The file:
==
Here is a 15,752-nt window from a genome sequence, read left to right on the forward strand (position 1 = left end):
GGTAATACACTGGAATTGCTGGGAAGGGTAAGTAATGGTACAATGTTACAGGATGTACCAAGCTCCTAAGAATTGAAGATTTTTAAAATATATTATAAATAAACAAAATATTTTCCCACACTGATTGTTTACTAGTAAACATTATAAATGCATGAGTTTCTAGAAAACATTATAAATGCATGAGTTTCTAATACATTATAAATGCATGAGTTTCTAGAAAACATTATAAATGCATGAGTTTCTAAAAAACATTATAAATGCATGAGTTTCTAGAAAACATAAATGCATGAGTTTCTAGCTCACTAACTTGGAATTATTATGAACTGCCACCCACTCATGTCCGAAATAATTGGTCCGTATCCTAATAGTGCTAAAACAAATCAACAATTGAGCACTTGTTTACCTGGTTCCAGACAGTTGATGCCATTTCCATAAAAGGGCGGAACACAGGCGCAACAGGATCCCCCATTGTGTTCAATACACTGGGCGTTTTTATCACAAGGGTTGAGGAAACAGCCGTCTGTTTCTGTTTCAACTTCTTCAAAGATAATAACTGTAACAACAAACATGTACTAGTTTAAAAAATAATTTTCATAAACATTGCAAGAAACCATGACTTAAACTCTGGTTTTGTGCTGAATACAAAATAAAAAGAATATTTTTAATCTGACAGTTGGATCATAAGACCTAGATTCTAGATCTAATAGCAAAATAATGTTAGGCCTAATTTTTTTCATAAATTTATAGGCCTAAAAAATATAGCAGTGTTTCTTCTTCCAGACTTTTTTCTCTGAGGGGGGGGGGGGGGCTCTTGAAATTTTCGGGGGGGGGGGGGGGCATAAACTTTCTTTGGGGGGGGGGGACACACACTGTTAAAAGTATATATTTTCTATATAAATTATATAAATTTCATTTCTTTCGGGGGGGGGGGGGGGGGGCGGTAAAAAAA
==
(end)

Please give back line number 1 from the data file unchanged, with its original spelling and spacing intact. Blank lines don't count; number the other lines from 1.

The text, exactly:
Here is a 15,752-nt window from a genome sequence, read left to right on the forward strand (position 1 = left end):